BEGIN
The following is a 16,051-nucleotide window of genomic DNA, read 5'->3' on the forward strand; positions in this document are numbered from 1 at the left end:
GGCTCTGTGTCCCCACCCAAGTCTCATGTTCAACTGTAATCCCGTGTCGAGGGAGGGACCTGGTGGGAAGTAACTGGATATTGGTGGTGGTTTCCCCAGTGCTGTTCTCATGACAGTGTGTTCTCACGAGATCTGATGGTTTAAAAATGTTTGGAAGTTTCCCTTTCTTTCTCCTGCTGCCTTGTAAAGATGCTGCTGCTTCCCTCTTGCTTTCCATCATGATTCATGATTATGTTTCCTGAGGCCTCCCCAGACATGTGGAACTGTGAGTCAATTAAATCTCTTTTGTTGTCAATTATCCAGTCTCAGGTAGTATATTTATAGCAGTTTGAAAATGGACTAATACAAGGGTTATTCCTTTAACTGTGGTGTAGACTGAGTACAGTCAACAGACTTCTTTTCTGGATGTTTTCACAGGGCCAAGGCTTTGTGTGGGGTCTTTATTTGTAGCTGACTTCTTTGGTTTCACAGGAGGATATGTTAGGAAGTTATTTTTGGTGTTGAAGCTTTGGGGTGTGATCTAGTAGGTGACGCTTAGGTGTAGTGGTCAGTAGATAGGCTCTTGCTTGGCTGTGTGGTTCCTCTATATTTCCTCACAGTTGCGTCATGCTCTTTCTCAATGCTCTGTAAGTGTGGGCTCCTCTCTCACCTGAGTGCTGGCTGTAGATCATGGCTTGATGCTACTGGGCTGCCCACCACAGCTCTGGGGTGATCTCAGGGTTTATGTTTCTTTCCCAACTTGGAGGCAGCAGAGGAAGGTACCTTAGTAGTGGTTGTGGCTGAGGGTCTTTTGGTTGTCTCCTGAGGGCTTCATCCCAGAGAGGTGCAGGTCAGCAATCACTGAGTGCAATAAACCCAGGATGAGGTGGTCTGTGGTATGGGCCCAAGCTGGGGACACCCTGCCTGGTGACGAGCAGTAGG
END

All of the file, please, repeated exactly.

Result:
The following is a 16,051-nucleotide window of genomic DNA, read 5'->3' on the forward strand; positions in this document are numbered from 1 at the left end:
GGCTCTGTGTCCCCACCCAAGTCTCATGTTCAACTGTAATCCCGTGTCGAGGGAGGGACCTGGTGGGAAGTAACTGGATATTGGTGGTGGTTTCCCCAGTGCTGTTCTCATGACAGTGTGTTCTCACGAGATCTGATGGTTTAAAAATGTTTGGAAGTTTCCCTTTCTTTCTCCTGCTGCCTTGTAAAGATGCTGCTGCTTCCCTCTTGCTTTCCATCATGATTCATGATTATGTTTCCTGAGGCCTCCCCAGACATGTGGAACTGTGAGTCAATTAAATCTCTTTTGTTGTCAATTATCCAGTCTCAGGTAGTATATTTATAGCAGTTTGAAAATGGACTAATACAAGGGTTATTCCTTTAACTGTGGTGTAGACTGAGTACAGTCAACAGACTTCTTTTCTGGATGTTTTCACAGGGCCAAGGCTTTGTGTGGGGTCTTTATTTGTAGCTGACTTCTTTGGTTTCACAGGAGGATATGTTAGGAAGTTATTTTTGGTGTTGAAGCTTTGGGGTGTGATCTAGTAGGTGACGCTTAGGTGTAGTGGTCAGTAGATAGGCTCTTGCTTGGCTGTGTGGTTCCTCTATATTTCCTCACAGTTGCGTCATGCTCTTTCTCAATGCTCTGTAAGTGTGGGCTCCTCTCTCACCTGAGTGCTGGCTGTAGATCATGGCTTGATGCTACTGGGCTGCCCACCACAGCTCTGGGGTGATCTCAGGGTTTATGTTTCTTTCCCAACTTGGAGGCAGCAGAGGAAGGTACCTTAGTAGTGGTTGTGGCTGAGGGTCTTTTGGTTGTCTCCTGAGGGCTTCATCCCAGAGAGGTGCAGGTCAGCAATCACTGAGTGCAATAAACCCAGGATGAGGTGGTCTGTGGTATGGGCCCAAGCTGGGGACACCCTGCCTGGTGACGAGCAGTAGG